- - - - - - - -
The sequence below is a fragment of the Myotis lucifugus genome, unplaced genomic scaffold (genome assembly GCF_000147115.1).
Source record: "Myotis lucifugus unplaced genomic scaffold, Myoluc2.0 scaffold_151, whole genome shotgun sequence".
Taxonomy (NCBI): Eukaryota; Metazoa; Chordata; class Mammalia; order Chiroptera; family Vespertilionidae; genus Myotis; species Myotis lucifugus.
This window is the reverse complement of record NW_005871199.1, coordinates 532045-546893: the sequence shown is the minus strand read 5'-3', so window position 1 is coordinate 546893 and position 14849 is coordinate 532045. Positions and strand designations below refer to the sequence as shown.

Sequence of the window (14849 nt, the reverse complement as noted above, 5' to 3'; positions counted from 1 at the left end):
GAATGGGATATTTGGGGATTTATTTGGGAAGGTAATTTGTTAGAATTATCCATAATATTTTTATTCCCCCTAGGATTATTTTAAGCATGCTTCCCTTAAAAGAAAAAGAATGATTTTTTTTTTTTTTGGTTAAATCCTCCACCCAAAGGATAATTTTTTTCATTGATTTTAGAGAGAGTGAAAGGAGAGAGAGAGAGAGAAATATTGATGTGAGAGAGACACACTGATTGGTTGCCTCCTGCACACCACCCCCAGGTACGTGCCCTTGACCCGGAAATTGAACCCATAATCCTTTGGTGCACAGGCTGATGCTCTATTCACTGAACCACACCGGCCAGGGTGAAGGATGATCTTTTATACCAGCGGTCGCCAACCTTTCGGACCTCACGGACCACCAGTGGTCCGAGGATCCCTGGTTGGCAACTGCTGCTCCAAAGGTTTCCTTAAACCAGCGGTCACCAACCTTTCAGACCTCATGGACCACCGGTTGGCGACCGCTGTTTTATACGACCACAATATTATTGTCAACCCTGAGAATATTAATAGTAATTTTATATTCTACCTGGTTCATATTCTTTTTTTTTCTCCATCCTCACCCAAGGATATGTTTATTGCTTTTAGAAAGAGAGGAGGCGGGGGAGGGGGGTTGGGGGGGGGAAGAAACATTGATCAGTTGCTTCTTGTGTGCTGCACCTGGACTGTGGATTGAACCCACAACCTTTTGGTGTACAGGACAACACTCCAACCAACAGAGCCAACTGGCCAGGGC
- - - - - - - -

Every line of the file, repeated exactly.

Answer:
The sequence below is a fragment of the Myotis lucifugus genome, unplaced genomic scaffold (genome assembly GCF_000147115.1).
Source record: "Myotis lucifugus unplaced genomic scaffold, Myoluc2.0 scaffold_151, whole genome shotgun sequence".
Taxonomy (NCBI): Eukaryota; Metazoa; Chordata; class Mammalia; order Chiroptera; family Vespertilionidae; genus Myotis; species Myotis lucifugus.
This window is the reverse complement of record NW_005871199.1, coordinates 532045-546893: the sequence shown is the minus strand read 5'-3', so window position 1 is coordinate 546893 and position 14849 is coordinate 532045. Positions and strand designations below refer to the sequence as shown.

Sequence of the window (14849 nt, the reverse complement as noted above, 5' to 3'; positions counted from 1 at the left end):
GAATGGGATATTTGGGGATTTATTTGGGAAGGTAATTTGTTAGAATTATCCATAATATTTTTATTCCCCCTAGGATTATTTTAAGCATGCTTCCCTTAAAAGAAAAAGAATGATTTTTTTTTTTTTTGGTTAAATCCTCCACCCAAAGGATAATTTTTTTCATTGATTTTAGAGAGAGTGAAAGGAGAGAGAGAGAGAGAAATATTGATGTGAGAGAGACACACTGATTGGTTGCCTCCTGCACACCACCCCCAGGTACGTGCCCTTGACCCGGAAATTGAACCCATAATCCTTTGGTGCACAGGCTGATGCTCTATTCACTGAACCACACCGGCCAGGGTGAAGGATGATCTTTTATACCAGCGGTCGCCAACCTTTCGGACCTCACGGACCACCAGTGGTCCGAGGATCCCTGGTTGGCAACTGCTGCTCCAAAGGTTTCCTTAAACCAGCGGTCACCAACCTTTCAGACCTCATGGACCACCGGTTGGCGACCGCTGTTTTATACGACCACAATATTATTGTCAACCCTGAGAATATTAATAGTAATTTTATATTCTACCTGGTTCATATTCTTTTTTTTTCTCCATCCTCACCCAAGGATATGTTTATTGCTTTTAGAAAGAGAGGAGGCGGGGGAGGGGGGTTGGGGGGGGGAAGAAACATTGATCAGTTGCTTCTTGTGTGCTGCACCTGGACTGTGGATTGAACCCACAACCTTTTGGTGTACAGGACAACACTCCAACCAACAGAGCCAACTGGCCAGGGC